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Take each man's censure', but reserve thy
Costly thy habit as thy purse can buy,
And they in France, of the best rank and station,
Pol. The time invites you; go, your servants
Oph. 'Tis in my memory lock'd,
Pol. What is 't, Ophelia, he hath said to you? Oph. So please you, something touching the lord Hamlet.
Pol. Marry, well bethought:
Pol. Ay, fashion you may call it: go to, go to.
With almost all the holy vows of heaven.
When the blood burns, how prodigal the soul
'Tis told me, he hath very oft of late
Pol. Affection puh! you speak like a green
Unsifted in such perilous circumstance.
Breathing like sanctified and pious bonds,
I would not, in plain terms, from this time forth,
Enter Hamlet, Horatio, and Marcellus.
Hor. I think, it lacks of twelve.
Hor. Indeed? I heard it not: it then draws
40 Wherein the spirit held his wont to walk.
Pol. Marry, I'll teach you think yourself a That you have ta'en these tenders for true pay, Which are not sterling. Tender yourself more 45 dearly;
4i. e. your Chief is an adjective used adverbially; a practice common to our author: 3 That is, infix it in such a manner as that it never may wear out.
servants are waiting for you..
"The meaning is, that your counsels are as sure of remaining locked Unsifted, for untried.-Untried signiup in my memory, as if you yourself carried the key of it. fies either not tempted, or not refined; unsifted, signifies the latter only, though the sense requires the That is, if you continue to go on thus wrong. former. A proverbial saying. for a transient practice. tion; from the French entrétien. uninclosed, is confined within the proper limits.
She uses fashion for manner, and he 10 Entreatments here means company, conversa11 Tether is that string by which an animal, set to graze in grounds 12 Do not believe (says Polonius to his daughter) A rouse is a large dose of liquor, a deHamlet's amorous vows made to you; which pretend religion in them (the better to beguile) like those sanctified and pious vows [or bonds] made to Heaven. 15 That is, the blustering upstart, according to Dr. Johnson: bauch. 14 See Macbeth, Act I.
but Mr. Steevens says, that up-spring was a German dance; and that the spring was also anciently the name of a tune.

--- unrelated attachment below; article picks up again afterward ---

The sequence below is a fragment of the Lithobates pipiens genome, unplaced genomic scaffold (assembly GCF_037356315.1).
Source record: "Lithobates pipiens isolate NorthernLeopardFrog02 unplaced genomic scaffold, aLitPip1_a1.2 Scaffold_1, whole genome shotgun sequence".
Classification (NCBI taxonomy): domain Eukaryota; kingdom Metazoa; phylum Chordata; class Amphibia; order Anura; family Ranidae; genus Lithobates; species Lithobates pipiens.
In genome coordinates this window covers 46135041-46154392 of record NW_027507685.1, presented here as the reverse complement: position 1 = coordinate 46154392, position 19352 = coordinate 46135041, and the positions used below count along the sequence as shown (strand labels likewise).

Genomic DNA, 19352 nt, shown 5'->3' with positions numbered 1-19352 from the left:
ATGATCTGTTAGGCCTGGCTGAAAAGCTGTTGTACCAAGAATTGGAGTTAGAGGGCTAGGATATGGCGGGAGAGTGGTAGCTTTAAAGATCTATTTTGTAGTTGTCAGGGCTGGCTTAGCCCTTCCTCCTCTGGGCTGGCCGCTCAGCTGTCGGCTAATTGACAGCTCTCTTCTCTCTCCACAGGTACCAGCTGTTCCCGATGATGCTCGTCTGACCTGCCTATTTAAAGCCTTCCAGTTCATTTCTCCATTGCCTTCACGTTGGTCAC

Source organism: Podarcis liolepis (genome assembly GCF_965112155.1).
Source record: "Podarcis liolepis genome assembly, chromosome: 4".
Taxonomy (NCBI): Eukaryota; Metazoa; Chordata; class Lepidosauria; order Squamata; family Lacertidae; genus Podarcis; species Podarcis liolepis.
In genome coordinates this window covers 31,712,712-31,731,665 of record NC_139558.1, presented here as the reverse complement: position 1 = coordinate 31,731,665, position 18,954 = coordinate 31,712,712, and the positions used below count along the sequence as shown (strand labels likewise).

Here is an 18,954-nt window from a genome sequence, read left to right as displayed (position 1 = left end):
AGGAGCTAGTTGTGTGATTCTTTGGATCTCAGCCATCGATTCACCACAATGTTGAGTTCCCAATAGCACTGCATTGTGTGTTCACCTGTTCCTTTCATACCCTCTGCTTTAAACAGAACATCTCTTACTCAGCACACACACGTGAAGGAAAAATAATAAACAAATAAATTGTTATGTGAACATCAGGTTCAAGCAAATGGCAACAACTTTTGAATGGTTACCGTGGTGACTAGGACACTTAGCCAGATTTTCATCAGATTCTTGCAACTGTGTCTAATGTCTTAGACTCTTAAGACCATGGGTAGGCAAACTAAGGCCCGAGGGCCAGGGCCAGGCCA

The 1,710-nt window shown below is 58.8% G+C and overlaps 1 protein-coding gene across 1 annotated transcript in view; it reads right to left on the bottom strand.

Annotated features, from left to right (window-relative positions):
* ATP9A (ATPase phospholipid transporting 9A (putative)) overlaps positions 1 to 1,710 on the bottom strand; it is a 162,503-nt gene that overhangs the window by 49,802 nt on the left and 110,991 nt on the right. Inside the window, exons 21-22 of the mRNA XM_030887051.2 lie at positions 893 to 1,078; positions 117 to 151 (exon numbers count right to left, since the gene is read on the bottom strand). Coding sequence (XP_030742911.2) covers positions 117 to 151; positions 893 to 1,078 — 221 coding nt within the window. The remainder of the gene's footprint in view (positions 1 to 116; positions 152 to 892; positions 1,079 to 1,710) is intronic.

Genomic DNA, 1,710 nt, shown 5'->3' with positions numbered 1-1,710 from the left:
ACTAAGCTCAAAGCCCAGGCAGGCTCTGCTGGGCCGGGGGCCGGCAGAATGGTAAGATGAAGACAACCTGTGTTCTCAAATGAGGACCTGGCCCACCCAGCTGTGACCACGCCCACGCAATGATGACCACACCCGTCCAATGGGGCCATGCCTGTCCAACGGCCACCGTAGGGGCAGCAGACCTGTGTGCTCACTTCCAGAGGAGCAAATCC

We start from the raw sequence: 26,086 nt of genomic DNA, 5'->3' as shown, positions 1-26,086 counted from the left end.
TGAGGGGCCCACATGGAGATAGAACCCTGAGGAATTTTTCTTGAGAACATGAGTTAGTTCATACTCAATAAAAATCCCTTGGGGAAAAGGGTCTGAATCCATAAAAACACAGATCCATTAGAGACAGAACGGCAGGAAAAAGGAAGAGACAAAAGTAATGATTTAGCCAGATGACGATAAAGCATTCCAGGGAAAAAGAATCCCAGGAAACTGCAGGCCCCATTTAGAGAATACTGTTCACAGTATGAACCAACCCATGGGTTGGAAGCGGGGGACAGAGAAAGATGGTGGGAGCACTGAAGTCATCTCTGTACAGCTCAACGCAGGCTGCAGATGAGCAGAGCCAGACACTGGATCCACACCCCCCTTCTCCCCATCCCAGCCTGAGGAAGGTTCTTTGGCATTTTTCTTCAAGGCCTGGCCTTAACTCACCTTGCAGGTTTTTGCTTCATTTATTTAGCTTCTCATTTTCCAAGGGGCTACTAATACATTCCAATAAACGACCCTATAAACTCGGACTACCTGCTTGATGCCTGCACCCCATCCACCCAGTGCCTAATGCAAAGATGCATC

But, to my mind,--though I am native here,
That, for some vicious mole of nature in them,
Hor. Look, my lord, it comes!
And for my soul, what can it do to that,
It waves me forth again;-I'll follow it.
Or to the dreadful summit of the cliff,
Ham. It waves me still:-
Mar. You shall not go, my lord.
And makes each petty artery in this body
Ham. Angels and ministers of grace defend us!
Why thy canoniz'd bones, hearsed in death,
Mar. Look, with what courteous action
Hor. No, by no means.
Ham. It will not speak; then I will follow it.
Ham. Why, what should be the fear?
I do not set my life at a pin's fee';
Ghost. My hour is almost come,
When I to sulphurous and tormenting flames
Ham. Alas, poor ghost!
Ghost. Pity me not, but lend thy serious hearing To what I shall unfold.
Ham. Speak, I am bound to hear. [hear. 50 Ghost. So art thou to revenge, when thou shalt Ham. What?
Ghost. I am thy father's spirit;
Doom'd for a certain term to walk the night;
55 Till the foul crimes, done in my days of nature,
i. e. humour; as sanguine, melancholy, phlegmatic, &c.
tainly, in our author's time signified to converse. buried in that manner
The dram of base means the least
alloy of baseness or vice: To do a thing out, is to extinguish it, or to efface or obliterate any thing painted or written. i. e. in a shape or form capable of being conversed with.-To question, cerIt was the custom of the Danish kings to be The expression is fine, as intimating we were only kept (as formerly, fools in a great family) to make sport for nature, who lay hid only to mock and laugh at us, for our vain searches into her mysteries. ? Toys for whims.
Disposition, for frame.
i. e. hinders or prevents me.
I could a tale unfold, whose lightest word
Thy knotty and combined locks to part,
To ears of flesh and blood:-List, list, O list!—
Ham. O heaven!
[murder. Ghost. Revenge his foul and most unnatural Ham. Murder?
Ghost. Murder most foul, as in the best it is; But this most foul, strange, and unnatural.
Ham. Haste me to know it; that I, with wings
As meditation', or the thoughts of love,
Ghost. I find thee apt;
[That, swift as quicksilver, it courses through
Thus was I, sleeping, by a brother's hand,
And duller should'st thou be than the fat weed
Ham. O, my prophetic soul! my uncle?
But virtue, as it never will be mov'd,
And prey on garbage.
But soft! methinks, I scent the morning air---
And shall I couple hell?-O fie!-Hold, hold, my
35I'll wipe away all trivial fond records,
O villain, villain, smiling, damned villain!
So, uncle, there you are. Now to my word";
I have sworn it.
Upon my secure hour thy uncle stole,
'That is, henbane. * Dispatch'd for bereft.
This similitude is extremely beautiful. The word meditation is consecrated, by the mystics, to signify that stretch and flight of mind which aspires to the enjoyment of the supreme good: So that Hamlet, considering with what to compare the swiftness of his revenge, chooses two of the most rapid things in nature, the ardency of divine and human passion, in an enthusiast and a lover. 2 Orchard for garden. i. e. without the sacrament taken; from the old Saxon word for the sacrament, housel. "Disappointed is the same as unappointed; and may be properly explained unprepared. 7 i. e. unanointed, not having the extreme unction. i. e. for lewdness. i. e. fire that is no longer seen when the light of morning approaches. 10 i. e. in this head confused with thought. "Hamlet alludes to the watch-word given every day in the military service, which at this time he says is, Adieu, adieu, remember me. Ham.